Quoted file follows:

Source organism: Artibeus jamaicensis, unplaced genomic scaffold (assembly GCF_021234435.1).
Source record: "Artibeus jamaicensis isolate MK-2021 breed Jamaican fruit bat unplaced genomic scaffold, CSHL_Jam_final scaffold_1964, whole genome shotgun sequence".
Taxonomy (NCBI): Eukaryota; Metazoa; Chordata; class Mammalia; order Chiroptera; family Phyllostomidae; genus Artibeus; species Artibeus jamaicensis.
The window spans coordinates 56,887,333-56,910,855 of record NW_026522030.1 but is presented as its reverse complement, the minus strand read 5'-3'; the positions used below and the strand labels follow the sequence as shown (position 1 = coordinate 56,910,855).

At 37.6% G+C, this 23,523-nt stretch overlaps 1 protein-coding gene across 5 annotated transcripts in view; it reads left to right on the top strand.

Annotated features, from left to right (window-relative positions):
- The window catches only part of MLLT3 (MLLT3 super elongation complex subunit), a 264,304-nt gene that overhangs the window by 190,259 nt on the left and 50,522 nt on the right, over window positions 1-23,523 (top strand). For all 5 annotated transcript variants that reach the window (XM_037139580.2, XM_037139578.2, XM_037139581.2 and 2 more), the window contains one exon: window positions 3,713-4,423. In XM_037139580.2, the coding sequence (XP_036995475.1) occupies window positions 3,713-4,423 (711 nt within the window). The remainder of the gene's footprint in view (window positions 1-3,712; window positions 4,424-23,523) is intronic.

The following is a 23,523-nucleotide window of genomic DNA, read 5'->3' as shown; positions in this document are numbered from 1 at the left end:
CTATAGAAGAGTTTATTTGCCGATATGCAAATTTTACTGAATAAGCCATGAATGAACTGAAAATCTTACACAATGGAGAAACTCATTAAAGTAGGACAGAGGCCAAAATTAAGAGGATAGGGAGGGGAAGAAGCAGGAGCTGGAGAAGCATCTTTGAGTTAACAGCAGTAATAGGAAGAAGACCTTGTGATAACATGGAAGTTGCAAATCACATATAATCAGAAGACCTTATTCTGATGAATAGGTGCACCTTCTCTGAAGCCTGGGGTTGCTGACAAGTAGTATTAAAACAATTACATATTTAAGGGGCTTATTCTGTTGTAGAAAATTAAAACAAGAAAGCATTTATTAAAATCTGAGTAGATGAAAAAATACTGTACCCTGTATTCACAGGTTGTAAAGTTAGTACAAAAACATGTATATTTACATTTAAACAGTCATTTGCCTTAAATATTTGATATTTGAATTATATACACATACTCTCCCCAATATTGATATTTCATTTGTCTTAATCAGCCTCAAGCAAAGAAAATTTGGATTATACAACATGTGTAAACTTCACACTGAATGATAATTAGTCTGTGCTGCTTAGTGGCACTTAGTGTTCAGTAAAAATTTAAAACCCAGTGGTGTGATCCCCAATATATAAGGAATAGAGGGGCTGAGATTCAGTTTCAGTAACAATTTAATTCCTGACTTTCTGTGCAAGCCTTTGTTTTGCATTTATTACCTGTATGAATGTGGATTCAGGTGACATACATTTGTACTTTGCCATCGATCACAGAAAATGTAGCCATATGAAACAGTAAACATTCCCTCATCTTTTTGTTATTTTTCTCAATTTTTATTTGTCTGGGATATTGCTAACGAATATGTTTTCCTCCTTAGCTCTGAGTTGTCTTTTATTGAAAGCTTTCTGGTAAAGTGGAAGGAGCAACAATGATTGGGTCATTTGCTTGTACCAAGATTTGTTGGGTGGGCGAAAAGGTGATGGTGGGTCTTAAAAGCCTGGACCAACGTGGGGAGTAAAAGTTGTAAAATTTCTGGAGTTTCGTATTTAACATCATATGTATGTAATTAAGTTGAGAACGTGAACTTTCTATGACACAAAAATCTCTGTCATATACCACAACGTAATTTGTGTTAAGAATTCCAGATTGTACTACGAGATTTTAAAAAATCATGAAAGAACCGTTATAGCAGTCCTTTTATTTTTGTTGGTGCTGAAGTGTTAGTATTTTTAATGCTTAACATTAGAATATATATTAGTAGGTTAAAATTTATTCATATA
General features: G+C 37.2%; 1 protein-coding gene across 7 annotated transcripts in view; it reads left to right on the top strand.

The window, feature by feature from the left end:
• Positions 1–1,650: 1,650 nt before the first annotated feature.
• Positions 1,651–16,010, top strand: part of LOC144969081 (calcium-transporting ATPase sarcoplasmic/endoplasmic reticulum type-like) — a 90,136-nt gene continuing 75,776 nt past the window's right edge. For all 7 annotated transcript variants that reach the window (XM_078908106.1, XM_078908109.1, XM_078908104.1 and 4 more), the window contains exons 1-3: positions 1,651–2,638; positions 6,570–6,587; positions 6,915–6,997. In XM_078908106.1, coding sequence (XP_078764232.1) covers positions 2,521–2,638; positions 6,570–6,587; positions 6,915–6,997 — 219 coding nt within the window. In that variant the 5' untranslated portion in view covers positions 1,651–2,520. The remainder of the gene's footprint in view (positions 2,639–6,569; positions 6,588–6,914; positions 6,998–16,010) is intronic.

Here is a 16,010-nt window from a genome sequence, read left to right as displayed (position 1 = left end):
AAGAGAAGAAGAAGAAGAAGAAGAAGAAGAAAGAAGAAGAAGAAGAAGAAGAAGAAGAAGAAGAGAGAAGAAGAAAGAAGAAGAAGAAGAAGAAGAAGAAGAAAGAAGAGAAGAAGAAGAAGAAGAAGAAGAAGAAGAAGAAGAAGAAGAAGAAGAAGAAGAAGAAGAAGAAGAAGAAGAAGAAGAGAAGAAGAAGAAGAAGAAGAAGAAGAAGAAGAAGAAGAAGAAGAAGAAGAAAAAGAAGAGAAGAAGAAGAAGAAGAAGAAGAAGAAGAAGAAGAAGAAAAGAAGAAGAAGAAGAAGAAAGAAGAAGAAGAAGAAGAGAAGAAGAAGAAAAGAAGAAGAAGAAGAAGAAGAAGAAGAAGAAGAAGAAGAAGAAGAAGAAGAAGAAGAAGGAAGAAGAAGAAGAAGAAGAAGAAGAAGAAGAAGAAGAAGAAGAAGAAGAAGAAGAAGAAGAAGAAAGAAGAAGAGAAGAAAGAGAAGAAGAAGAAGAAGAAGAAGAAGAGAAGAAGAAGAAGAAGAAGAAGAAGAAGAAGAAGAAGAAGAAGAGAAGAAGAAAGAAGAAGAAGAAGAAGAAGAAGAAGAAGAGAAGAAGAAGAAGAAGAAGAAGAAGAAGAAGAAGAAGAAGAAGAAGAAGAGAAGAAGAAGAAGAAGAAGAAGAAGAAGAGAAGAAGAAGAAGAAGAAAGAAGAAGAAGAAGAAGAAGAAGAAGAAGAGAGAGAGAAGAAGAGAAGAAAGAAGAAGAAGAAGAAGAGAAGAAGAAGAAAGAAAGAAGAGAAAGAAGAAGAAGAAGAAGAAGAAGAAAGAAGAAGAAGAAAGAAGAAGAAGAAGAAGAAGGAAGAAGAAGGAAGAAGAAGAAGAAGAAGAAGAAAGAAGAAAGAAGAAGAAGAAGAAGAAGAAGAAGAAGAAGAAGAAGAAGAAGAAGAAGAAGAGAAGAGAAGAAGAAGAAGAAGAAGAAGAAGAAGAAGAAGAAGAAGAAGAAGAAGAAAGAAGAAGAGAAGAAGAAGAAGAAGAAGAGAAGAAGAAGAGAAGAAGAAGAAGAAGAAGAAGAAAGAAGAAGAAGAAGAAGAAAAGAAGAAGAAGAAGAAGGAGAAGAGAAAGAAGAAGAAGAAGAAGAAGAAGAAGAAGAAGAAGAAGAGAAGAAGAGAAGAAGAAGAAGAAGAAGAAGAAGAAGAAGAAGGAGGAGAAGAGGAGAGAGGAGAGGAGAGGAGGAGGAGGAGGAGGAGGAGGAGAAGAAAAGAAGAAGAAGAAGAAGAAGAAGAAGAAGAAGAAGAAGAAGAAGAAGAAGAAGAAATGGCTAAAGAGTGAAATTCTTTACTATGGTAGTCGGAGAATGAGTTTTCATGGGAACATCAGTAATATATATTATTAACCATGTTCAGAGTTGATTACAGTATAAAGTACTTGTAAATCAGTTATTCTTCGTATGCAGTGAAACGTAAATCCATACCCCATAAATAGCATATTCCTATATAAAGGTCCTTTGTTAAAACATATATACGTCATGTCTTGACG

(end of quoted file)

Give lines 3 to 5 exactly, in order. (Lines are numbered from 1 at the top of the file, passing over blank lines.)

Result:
Taxonomy (NCBI): Eukaryota; Metazoa; Chordata; class Mammalia; order Chiroptera; family Phyllostomidae; genus Artibeus; species Artibeus jamaicensis.
The window spans coordinates 56,887,333-56,910,855 of record NW_026522030.1 but is presented as its reverse complement, the minus strand read 5'-3'; the positions used below and the strand labels follow the sequence as shown (position 1 = coordinate 56,910,855).

At 37.6% G+C, this 23,523-nt stretch overlaps 1 protein-coding gene across 5 annotated transcripts in view; it reads left to right on the top strand.